While Spodism does not have a proper priesthood in the sense of performing holy rituals, the scholars of the Scrolls of Faith fulfill a similar role: it is them who are usually called Spodist priests, although they are best described as religious lawyers. They lead the faithful in prayer, organise confessions and maintain temples: they also resolve conflicts between the faithful in accordance to scripture. Higher-ranked scholars, who have spent decades memorising the holy texts, are given more authority: they interpret sacred law, act as judges, decide whether certain activities are moral or not, and may represent the Spodist community to foreigners where they are the minority. Above all stand the Theosophians, the wisest of the wisest: the only scholars allowed to add to the Explications. They hold great authority, and in many Spodist nations have become the ruling caste, leading the faithful as philosopher-kings.
In addition to scholars, some Spodist sects may also have ritualists who help in performing rites and maintaining the temple's ritual purity. They prepare and handle the anointment oils, cleanse the dead, and keep the altar fires alight. Sometimes the temple priest will perform these duties in addition to their usual tasks of a scholar, while in some sects, this role is given to their spouses and children (celibacy is rarely mandated in Spodism, and is in fact frowned upon as a distortion of natural law). Often, the tasks of a ritualist are given to a specific caste of "spiritually pure" individuals, usually youths, who may also serve as apprentices to the temple priest. There are also sects who reject ritualists altogether, in which case laymen will perform the holy rites by themselves.
Monasticism in its purest form is frowned upon in Spodism: since all life is interconnected in Spode, to seclude oneself from the outside world is considered to be a sign of selfishness, not virtue. Only a few Spodist communities, such as the philosophising Saqqarit who escaped the rest of the Gigaquadrant out of fear their intervention could bring unforeseen consequences (as it eventually did), have ever been truly monastic. However, Spodism has a similar but distinct tradition of itinerancy, where Spodists wishing to purify their souls will take vows of poverty and chastity and travel the universe to bring the light of Spode to others. Some of these travelling monks may eventually settle up in a monastery on a faraway planet, often a primitive one, where they would work to feed, teach and heal the locals in need, while others will continue wandering, spreading the faith everywhere they go.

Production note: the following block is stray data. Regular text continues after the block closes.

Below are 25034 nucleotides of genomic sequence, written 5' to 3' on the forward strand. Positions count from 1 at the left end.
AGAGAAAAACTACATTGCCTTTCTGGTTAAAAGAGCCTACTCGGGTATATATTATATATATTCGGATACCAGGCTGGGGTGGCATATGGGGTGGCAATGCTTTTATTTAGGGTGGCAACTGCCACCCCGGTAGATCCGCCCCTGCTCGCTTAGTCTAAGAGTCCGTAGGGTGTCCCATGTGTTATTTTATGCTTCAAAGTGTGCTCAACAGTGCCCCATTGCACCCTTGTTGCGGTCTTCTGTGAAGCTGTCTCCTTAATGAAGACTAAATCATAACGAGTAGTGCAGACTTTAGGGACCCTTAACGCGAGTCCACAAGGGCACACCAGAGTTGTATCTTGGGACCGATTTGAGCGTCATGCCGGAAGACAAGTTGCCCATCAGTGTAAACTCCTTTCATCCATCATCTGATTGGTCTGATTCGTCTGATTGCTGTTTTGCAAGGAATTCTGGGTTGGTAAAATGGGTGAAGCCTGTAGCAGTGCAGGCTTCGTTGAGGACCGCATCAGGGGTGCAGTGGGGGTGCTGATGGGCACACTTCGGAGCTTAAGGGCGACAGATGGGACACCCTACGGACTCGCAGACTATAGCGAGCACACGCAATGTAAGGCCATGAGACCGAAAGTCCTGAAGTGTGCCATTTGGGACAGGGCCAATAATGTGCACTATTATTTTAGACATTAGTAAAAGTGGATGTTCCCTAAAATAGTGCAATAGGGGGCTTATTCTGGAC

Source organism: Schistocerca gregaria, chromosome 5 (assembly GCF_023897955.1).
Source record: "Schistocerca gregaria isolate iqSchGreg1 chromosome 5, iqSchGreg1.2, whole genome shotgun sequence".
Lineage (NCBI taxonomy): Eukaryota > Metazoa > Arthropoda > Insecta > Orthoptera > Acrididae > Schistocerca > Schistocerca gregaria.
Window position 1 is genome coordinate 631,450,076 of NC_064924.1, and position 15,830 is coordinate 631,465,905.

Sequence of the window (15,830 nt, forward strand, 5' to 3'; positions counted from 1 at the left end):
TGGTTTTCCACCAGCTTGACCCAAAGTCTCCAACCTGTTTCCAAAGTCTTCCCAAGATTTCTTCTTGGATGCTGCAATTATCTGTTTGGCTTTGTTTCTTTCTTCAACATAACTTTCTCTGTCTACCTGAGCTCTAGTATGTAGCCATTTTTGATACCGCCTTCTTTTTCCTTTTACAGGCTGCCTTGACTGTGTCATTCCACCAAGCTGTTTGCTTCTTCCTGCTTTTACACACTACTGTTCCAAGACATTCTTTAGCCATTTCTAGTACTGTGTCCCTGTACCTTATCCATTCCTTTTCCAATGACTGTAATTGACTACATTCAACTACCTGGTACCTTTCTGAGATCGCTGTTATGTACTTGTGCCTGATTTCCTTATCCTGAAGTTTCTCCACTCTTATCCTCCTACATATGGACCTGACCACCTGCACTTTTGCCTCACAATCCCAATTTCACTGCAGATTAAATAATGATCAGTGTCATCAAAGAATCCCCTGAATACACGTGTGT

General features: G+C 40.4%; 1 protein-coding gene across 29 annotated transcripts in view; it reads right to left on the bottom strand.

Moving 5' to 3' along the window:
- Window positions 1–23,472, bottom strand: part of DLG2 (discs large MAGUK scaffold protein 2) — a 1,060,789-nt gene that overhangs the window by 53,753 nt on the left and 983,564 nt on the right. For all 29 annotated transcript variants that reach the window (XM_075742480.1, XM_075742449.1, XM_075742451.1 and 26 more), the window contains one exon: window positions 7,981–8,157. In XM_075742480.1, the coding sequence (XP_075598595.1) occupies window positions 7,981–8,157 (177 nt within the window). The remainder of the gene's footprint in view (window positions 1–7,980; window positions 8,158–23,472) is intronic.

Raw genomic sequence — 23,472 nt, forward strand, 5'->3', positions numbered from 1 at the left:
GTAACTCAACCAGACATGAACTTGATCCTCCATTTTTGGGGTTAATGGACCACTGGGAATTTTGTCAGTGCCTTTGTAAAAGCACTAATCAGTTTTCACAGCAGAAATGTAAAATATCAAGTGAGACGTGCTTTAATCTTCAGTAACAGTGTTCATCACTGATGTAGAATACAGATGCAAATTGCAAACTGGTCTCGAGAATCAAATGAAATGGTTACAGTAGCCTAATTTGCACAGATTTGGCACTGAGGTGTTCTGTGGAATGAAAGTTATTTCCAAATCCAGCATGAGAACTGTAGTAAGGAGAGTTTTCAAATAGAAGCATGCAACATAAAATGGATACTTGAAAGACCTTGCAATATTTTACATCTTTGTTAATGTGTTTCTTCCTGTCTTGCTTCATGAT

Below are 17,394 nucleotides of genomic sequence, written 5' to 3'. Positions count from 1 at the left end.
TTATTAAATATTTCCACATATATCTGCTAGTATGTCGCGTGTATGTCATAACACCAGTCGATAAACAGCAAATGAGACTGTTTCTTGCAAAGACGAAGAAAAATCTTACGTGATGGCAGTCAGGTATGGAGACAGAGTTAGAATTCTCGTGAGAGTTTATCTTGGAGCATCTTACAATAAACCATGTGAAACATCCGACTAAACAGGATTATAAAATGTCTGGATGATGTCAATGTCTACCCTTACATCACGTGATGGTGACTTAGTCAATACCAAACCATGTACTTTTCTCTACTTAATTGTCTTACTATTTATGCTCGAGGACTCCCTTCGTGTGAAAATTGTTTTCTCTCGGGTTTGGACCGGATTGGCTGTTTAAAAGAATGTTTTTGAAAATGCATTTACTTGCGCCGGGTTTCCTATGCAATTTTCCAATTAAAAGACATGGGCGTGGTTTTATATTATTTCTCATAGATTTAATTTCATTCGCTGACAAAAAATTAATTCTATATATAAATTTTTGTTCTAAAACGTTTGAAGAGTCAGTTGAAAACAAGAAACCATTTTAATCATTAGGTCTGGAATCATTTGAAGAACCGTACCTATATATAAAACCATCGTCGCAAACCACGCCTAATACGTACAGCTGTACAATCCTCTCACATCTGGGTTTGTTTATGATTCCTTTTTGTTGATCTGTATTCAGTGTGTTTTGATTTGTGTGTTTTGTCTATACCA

Often, instead of taking a vow to simply help the children of Spode and spread the truth, monks would also pledge to fight the enemies of Spode, or to protect certain communities or holy places: thus were born the many Spodist military orders, such as the Dei'ar and the Missionistus. Thus were born the Spodist military orders: organisations of holy warriors spreading the will of Spode through force of arms, answering to no leader but Spode itself. Much like the ordinary itinerant monks, they may either continue travelling the universe, fighting the enemies of the true faith whenever they find them, or settle down on a planet and become its protectors or even rulers. In the past, military orders contributed greatly to the spread of Spodism and were a major player in the politics of the Church, but their influence has diminished in the recent years: many have been killed to a man in the recent wars, while some, like the Dei'Ar, have been integrated into the military forces of various states. Still, some, such as the Missionistus and the Templars, have survived to this day.